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Morgan styling could be modernised, says design boss

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British car maker’s styling direction will move from the 1940s to the 1960s, keeping distance with the present

Morgan is famous for building roadsters that look like time capsules from the 1940s, but its stylists don’t feel constrained by its vast heritage. The company is open to the idea of moving its design language forward.

“We have always believed that Morgan‘s design library is incredibly flexible and in no way constrained by the nostalgic influences that we deploy in our cars,” head of design Jonathan Wells told Autocar.

He cited the members of the Aero range, which put a more contemporary spin on Morgan’s design approach, and the stillborn electric EV3 as examples. Both stretched the boundaries of the company’s visual identity but neither looked out of place in its line-up, because they retained a high degree of purity.

“Every part of a Morgan should communicate its function and be there for a reason,” Wells said.

Morgan will follow these strict guidelines as it creates newer-looking cars, which Autocar understands is a process already under way as the British firm mulls designs for forthcoming models.

“Instead of moving so drastically from the 1940s and the 1950s to the 2020s and the 2030s, we’re sort of migrating into the 1960s and the 1970s and maintaining that distance [with the present],” Wells affirmed. “We’re trying to do so in a way that we don’t generate a pastiche but maintain that authenticity and function.”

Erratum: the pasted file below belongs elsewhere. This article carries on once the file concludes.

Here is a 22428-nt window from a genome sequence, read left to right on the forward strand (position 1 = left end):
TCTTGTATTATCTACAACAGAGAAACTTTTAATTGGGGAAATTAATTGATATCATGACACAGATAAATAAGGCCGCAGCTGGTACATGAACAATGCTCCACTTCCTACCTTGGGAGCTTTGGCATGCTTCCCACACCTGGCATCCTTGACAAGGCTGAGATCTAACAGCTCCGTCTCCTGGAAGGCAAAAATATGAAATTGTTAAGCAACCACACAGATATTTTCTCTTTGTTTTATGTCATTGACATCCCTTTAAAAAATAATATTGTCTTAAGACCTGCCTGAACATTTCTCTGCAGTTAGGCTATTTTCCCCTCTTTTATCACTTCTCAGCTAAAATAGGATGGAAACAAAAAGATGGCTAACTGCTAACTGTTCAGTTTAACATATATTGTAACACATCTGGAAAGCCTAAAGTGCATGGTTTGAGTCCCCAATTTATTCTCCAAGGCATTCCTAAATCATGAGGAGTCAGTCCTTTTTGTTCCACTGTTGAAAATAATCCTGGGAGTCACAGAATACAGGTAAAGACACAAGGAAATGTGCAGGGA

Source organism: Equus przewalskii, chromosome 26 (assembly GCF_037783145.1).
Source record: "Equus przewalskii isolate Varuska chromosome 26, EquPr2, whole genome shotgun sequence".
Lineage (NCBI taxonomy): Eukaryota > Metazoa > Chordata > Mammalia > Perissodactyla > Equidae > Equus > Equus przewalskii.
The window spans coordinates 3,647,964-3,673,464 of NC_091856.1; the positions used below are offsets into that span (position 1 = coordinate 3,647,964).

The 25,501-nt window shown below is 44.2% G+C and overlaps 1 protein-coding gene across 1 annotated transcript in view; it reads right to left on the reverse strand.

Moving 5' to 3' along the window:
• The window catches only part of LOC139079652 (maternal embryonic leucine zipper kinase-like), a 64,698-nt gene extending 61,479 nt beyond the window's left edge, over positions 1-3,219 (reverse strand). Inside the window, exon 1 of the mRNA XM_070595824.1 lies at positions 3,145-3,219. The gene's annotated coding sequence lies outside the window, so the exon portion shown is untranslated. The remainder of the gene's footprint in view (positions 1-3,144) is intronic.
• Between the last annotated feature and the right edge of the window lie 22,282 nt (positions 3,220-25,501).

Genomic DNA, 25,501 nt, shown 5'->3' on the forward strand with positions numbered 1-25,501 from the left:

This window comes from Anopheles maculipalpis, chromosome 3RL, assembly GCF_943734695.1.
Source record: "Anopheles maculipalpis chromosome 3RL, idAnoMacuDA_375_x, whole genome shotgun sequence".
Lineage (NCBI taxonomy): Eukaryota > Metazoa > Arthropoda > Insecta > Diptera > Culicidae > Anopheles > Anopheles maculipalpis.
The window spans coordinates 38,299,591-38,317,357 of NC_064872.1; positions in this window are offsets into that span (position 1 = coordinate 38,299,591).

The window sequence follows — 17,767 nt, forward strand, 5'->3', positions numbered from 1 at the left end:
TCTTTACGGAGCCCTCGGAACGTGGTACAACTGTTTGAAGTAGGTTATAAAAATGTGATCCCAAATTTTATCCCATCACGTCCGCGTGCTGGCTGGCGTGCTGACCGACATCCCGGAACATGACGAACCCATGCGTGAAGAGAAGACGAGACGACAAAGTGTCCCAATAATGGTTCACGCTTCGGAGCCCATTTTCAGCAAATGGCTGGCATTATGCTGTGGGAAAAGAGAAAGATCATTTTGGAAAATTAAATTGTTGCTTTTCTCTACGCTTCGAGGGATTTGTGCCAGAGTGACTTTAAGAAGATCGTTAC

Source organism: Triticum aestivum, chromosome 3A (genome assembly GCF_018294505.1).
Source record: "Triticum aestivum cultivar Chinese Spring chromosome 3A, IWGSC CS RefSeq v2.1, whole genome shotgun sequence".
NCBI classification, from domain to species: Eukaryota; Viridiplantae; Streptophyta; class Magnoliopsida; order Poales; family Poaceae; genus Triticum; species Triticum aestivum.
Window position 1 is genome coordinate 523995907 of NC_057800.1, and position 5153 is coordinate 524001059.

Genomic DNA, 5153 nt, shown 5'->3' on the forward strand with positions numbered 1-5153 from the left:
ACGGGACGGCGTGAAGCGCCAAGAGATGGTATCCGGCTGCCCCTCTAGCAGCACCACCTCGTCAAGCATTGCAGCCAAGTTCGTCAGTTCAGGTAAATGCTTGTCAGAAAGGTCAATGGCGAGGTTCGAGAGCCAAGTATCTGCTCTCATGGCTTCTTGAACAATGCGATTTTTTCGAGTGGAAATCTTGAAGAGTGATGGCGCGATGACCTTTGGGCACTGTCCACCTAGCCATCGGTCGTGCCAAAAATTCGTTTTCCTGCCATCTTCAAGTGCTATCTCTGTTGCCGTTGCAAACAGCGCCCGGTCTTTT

Although he stopped short of revealing precisely what the company has in the pipeline, or when it will expand its range, Wells did tell us that the process of designing a car like the recently revealed all-new Plus Four starts by carefully studying the era to which it’s a tribute. Simply copying and pasting an existing design wouldn’t cut it.

“We try to imagine what these designers were inspired by,” said Wells. “For example, the understanding of aerodynamics in the 1950s was very different than the understanding of aerodynamics today and, as a result, that was influencing the shape of those cars. We also try to understand the manufacturing techniques at the time and the cultural influences, which could be anything from interior design to fashion, and try to replicate that. We find it really exciting.”

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